Esther Sebastian said that it's difficult to make Danish friends and adjust to the local weather. Photo: Agustin Millan
Spanish teacher and entrepreneur Esther Sebastian shares her view on setting up a business and settling down in the Danish society.
In the latest instalment of My Danish Career, we talk to Spanish teacher and entrepreneur Esther Sebastian, 27, who has been living in Copenhagen for almost three years and runs Spanish Connection, a company that provides private Spanish language lessons.
Born in Zaragoza, Sebastian told The Local her keys to getting to know the Danish people and setting up a business in Denmark.
Why did you choose Copenhagen?
I was meant to go to Stockholm but I landed a job interview in Copenhagen. I really wanted to live in an Scandinavian country but even though that interview didn’t go very well, I found here a nice place to live and ended up staying here.
What´s the biggest difference between Spain and Denmark?
People behave in a whole different way. They interact with each other but they don´t meet people by chance. I mean, the Danes are used to having these very long friendships with their school friends and it´s not so easy to join a group.
Is it possible to make Danish friends?
I think it's difficult to make friends here. I've been here for three years and I even have a Danish boyfriend! But that does not mean I belong to a group of Danish friends. At least not the kind of friendship in which you can share personal stuff. I assume people here don't trust so easily in new friends as we do in Spain.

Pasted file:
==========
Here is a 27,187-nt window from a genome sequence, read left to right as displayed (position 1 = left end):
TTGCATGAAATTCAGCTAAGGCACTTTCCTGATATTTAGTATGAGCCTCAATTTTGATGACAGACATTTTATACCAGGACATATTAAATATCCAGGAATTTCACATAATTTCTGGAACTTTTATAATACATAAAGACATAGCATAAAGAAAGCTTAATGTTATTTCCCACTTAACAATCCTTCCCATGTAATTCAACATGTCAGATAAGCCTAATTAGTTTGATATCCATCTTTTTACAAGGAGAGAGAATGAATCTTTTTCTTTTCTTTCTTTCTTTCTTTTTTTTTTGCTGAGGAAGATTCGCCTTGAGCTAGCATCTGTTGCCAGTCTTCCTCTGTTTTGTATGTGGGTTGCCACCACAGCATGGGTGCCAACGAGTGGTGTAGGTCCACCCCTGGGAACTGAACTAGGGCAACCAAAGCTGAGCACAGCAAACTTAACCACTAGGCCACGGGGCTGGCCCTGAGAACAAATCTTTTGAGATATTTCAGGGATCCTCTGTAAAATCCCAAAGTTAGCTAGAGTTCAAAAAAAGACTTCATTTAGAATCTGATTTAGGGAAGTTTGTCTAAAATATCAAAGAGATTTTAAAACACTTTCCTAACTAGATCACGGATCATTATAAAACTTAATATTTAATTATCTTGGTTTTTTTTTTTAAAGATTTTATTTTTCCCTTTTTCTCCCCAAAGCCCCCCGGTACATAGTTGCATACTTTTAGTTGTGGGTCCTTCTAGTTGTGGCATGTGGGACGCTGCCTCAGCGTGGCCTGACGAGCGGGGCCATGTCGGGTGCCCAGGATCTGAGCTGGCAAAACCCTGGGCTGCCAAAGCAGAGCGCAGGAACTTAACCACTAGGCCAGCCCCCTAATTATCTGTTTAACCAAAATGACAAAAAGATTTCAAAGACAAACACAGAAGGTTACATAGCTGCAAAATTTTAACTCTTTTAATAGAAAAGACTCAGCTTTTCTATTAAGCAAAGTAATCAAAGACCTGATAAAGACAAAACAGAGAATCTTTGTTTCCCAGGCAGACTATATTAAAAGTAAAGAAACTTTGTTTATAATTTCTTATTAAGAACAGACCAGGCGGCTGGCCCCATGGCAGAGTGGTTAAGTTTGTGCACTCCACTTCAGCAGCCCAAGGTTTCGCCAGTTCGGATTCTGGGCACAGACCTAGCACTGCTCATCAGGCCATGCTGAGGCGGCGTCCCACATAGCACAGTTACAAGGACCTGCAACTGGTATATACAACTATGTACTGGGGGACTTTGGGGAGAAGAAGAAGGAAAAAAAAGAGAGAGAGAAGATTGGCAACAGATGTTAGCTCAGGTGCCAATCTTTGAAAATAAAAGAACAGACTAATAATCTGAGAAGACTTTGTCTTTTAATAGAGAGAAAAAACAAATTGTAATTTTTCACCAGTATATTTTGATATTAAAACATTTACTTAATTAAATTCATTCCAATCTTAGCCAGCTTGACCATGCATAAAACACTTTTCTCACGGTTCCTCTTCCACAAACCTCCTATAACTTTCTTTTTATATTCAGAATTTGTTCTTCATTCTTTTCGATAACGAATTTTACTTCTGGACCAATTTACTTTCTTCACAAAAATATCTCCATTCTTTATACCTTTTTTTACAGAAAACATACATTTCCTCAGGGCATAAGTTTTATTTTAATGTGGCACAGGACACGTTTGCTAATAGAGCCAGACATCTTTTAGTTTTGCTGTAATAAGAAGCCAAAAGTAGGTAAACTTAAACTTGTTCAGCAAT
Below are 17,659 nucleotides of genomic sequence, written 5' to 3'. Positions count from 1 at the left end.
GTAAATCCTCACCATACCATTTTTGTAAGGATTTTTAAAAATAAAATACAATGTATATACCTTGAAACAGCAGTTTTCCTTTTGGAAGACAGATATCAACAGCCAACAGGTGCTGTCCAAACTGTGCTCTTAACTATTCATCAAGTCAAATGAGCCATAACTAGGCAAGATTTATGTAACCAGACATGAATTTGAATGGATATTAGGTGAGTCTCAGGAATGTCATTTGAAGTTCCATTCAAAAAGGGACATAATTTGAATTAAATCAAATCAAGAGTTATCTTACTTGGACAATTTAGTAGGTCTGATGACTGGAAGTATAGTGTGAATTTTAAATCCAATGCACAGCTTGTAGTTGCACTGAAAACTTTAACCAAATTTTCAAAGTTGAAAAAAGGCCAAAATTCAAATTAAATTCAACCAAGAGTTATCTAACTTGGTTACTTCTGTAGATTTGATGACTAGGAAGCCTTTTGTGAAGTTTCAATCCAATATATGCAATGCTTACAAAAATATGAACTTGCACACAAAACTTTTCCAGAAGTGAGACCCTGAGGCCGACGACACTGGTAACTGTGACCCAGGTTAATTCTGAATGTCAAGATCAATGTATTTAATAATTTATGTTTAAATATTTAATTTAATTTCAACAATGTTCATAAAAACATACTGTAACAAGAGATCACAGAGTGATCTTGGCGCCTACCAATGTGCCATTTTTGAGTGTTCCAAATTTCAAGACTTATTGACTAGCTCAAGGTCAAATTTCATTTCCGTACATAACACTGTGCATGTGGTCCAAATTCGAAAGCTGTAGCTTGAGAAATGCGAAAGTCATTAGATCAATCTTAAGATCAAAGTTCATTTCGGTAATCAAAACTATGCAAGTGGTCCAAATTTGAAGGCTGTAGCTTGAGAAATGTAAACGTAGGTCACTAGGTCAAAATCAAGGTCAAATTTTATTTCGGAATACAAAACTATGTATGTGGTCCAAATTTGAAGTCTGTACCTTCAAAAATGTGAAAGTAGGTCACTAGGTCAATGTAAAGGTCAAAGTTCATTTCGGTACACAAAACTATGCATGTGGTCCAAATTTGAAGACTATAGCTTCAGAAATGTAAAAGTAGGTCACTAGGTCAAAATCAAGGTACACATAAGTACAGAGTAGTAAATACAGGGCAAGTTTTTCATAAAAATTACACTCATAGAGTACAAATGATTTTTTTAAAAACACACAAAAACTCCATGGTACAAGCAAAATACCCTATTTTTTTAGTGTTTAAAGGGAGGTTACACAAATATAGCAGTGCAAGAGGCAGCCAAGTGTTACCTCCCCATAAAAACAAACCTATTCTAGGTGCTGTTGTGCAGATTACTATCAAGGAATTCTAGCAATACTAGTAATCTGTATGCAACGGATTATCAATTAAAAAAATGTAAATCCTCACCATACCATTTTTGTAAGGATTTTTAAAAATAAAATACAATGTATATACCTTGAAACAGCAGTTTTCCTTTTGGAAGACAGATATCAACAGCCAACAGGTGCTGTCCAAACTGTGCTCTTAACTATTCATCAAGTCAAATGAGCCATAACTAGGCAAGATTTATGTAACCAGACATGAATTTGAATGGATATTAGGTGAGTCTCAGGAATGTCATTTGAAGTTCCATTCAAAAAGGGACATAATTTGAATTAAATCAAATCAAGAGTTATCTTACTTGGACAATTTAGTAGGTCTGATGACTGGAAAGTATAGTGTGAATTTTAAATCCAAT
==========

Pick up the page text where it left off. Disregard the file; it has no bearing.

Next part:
So, how did you meet your danish boyfriend?
A Swedish friend introduced us to each other. He needed someone to practice Spanish with and I needed to practice my Danish skills. The easiest way to meet Danish people is to share a regular activity with them. In that kind of environment they are more likely to open themselves up to strangers and they're very kind and helpful people.
Tell us about your business – was it hard to set up your language academy?
Yes, because I studied to be a teacher not an entrepreneur. So I had to learn the hard way how to make profits, do advertising and take care of all the paperwork. But in Denmark it's way easier than in Spain. Here you can give it a try and you only will pay taxes when you're earning money.
What's been the hardest thing about your time in Copenhagen?
I think probably the language. Of course everyone here speaks English but if you want a job here and want to get involved in the daily life, it's absolutely necessary to be able to speak Danish. I only could have a basic conversation until a year of intensive Danish lessons! The weather is also a challenge, not everyone can handle the cold days and the dark during the winter. You can feel very lonely here.
And what about the things you love about Copenhagen?
The feeling that there are new opportunities everyday. There's always something going on. Here you have a lot of opportunities even though that doesn't mean they will be easy.
Your business is teaching Spanish – are Danes actually interested in the Spanish language?
I think so. I see both old and young people joining Spanish lessons maybe because they want to travel to Spain or South America. I have the feeling that a lot of my high school students are changing the more useful German for the exotic Spanish language
What to Danes and Spaniards have in common?
They both love to party and to be active. In my experience, partying is where we all are more open and, at least until the next day, we can all be best friends.
What was the most useful lesson to settle in Denmark for you?
Definitely learn Danish. That made me feel more involved with the city. People living here for ten years have told me that they regret not learning Danish since the very beginning. You can live here only speaking English but it will never be the same.